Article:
I address this post specifically to Gifrants, responding to his post to me Posted: Sun Jun 01, 2003 4:41 pm. But it basically, also addresses many general questions on the Haiti situations I would like to see resolved. I hope it opens a wider, more constructive debate. I apologize, in advance, for the length and promise to keep future responses very short.

In Gifrants' post he wrote:

[quote]“I'm very amazed. You do know about politics, but politics in western way. It has been very wise for you to use a pseudonym on this Forum.

First, let me tell you my own opinion about the fact you accepted the election of Aristide to the Presidency. Yes, it is a fact that the Haitian people elected Aristide. But it was a HUGE mistake. The coup d'Etat, even though I did not support it, is logical. It is too bad that we had to bring him back. You obviously think it is a matter of letting the democratic process move forward. Why don't you wait and see? In fact, you do not have to wait. why don't you voice FREELY your opinion against Aristide in HAITI? Jean Doninique was not so lucky. It is just a reminder.

We voice our opinion very differently regarding the western world. But still, I would love to see you on the table among those dudes. I would love to hear you talk. I would love to hear you make your points. I would love to see you WIN. Just remember, you have learned from them. They may have not taught you EVERYTHING THEY KNOW. Besides, I do not think you KNOW THEM WELL.

It is very nice to read your opinion. I wish you also good luck with your dreams.”[/quote]
It was a HUGE mistake twice, Gifrants. In 1990, and, in 2000. How do you explain 70% of the population the first time and 60% of the voting population the second time? What make's it a HUGE mistake twice and perhaps, as I outline below, perhaps three times? For, after overcoming overwhelming pressures each time, the Haitian people still decided FOR Aristide.


You say I know politics in a “western way.” I'm not clear what that means.

Should I take from this that “your” way of knowing is non-Western? Perhaps “Haitian?” But, my way of expressing is not Haitian, why? Why am I not following you, or, at best finding you range myopic on this "western way" thing.

And, why do you think it so “logical” to have a Coup D'etat the first time and I presume this second time also?

1. “Logical” is defined (by Microsoft Word dictionary) as something “based on facts, clear rational thought, and sensible reasoning; or, (when one is) able to think sensibly and come to a rational conclusion based on facts rather than emotion.”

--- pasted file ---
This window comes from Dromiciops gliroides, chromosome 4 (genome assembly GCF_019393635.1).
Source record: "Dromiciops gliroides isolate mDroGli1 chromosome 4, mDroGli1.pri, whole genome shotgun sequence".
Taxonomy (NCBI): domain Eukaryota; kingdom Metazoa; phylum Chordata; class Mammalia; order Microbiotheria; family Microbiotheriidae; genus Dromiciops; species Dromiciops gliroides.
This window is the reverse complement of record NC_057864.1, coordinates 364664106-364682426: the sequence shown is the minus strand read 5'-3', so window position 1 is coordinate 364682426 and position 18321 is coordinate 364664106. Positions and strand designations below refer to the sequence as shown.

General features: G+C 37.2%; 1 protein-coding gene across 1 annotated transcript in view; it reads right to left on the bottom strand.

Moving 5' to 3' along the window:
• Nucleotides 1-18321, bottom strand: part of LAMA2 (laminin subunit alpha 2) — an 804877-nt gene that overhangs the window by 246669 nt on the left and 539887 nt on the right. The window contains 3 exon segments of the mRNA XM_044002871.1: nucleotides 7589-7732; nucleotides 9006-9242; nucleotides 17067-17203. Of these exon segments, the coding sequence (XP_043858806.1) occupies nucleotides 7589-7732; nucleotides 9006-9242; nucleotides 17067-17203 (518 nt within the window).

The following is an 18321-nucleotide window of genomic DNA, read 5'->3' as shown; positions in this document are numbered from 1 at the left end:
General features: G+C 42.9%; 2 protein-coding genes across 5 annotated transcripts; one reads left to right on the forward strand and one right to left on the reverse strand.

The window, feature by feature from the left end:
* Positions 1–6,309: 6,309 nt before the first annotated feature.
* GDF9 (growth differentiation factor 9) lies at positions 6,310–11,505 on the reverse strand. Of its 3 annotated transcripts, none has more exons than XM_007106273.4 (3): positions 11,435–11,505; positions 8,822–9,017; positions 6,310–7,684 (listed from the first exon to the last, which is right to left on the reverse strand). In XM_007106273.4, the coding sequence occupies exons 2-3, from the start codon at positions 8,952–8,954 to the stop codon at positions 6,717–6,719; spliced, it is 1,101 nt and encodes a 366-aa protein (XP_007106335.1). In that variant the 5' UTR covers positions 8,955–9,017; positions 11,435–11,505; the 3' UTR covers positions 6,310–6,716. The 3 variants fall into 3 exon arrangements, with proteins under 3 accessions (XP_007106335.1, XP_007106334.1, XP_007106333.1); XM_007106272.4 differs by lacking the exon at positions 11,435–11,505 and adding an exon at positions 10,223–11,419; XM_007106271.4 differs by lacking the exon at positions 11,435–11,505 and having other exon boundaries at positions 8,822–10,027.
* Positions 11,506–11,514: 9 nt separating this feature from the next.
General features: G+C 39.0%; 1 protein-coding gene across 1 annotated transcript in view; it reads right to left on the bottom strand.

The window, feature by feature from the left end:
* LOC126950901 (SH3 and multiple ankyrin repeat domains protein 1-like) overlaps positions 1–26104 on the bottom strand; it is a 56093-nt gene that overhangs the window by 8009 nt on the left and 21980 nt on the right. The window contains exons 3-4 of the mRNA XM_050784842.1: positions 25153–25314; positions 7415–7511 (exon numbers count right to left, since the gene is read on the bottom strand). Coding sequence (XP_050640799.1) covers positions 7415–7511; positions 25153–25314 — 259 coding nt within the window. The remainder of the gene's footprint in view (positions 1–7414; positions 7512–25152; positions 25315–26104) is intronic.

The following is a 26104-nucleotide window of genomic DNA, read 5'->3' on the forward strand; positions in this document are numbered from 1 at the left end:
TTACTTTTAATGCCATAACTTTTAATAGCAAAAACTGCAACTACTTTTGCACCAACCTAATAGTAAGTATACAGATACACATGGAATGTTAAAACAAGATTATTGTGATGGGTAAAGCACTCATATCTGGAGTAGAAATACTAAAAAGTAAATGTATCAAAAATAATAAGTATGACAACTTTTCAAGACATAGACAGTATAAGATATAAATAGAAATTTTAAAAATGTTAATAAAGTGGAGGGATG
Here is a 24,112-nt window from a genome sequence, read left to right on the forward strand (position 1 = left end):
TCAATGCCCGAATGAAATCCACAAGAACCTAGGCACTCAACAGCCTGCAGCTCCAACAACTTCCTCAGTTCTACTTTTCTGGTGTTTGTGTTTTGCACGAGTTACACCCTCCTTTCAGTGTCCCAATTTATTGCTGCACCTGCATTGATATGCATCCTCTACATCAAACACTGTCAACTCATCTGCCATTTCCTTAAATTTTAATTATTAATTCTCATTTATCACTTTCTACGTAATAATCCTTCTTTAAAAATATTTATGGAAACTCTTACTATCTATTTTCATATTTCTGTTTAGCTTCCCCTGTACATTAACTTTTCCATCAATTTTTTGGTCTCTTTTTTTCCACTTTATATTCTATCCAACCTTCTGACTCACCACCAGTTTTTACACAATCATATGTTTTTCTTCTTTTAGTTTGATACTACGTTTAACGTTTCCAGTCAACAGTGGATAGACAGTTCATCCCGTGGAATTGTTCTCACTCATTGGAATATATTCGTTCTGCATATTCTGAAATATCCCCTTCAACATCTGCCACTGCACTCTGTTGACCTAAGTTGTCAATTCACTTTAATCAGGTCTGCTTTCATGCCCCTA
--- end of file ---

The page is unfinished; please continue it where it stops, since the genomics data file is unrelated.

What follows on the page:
2. Coup d'etat is defined as “the sudden overthrow of a government and seizure of political power, especially in a violent way and by the military.” Random House College Dictionary also defines Coup d'etat as “a sudden and decisive action in politics, esp. one effecting a change of government illegally or by force.”

So, Gifrants, if you mean the 1991 Coup D'etat was “logic,” in terms of “it was to be expected,” or, in terms of “something that could reasonably be inferred, or, naturally follows” then perhaps you're right (in one sense.)

Given Haiti's history with Coup D'etats, one could have “predicted” or “expected” the Haitian army and its men-of-power would take arms to restore their illegitimate rule, especially as the US was there to sponsor them as usual.

But you did not say it was “logic,” You wrote, and I quote: “The coup d'Etat, even though I did not support it, is logical.”

Even if you were exaggerating, laying it on thick, as seems to be your style when you wrote “The coup d'Etat, even though I did not support it, is logical.” And you meant “logic” when you wrote “logical.” I'm finding you illogical. For, in the broader sense of the word, the word “logic” means legitimate and we all know that Coup D'etat (s) are violent, illegal and distinctly illegitimate uses of force. And something that is illegitimate is, by definition, not logic - not in accordance with the principles of valid inference.

You follow the above sentence with “It is too bad that we had to bring him back.” This makes it clear you are saying violence and bloody Coup D'etats are “viable,” “good,” “reasonable alternative” to restoring illegitimate rule, unsanctioned by civil society when you say the Coup D'etat is “logical”. I respectfully disagree.

If you are indeed saying your logic is “Haitian” and, it's specifically Haitian to THINK a Coup D'etat of a popularly elected president IS LOGICAL, not once but presumably twice. Is that what you want to stand for, really? Do you believe, in your “Haitian way” of knowing things you know MORE about what's good for the majority of the Haitian people than they themselves know? Is that what you have been taught? Because I KNOW WELL THAT MINDET. It's the mindset of the elite white boys, the corporate capitalists, in American running this country, who believe THEY know what's good for the American public. THEY taught you well to disrespect the Black people's voice. And if you think Haitian self-flagellation is the way to go; if you think it logical for Haitian people be beaten to death in a FRAPH-like Coup D'etat and you want to call THAT “good,” “progressive” “democratic” “LOGICAL” whatever. I have just one comment to make. I do not aspire to think Haitian like you, or to “know” things like you do – because that opinion is mindless and morally bankrupt. Furthermore, if such opinions and “ways of knowing politics” are supposedly Haitian, it's the Haitian pathology we need to change. Except, as I outline below I know it's not Haitian to systemically use violence and terror to gain power. Frankly, I don't think your opinions are necessarily non-western. I think you don't know how loving Haitians, responsible and accountable the ordinary Haitian is. So you don't know Haitians very we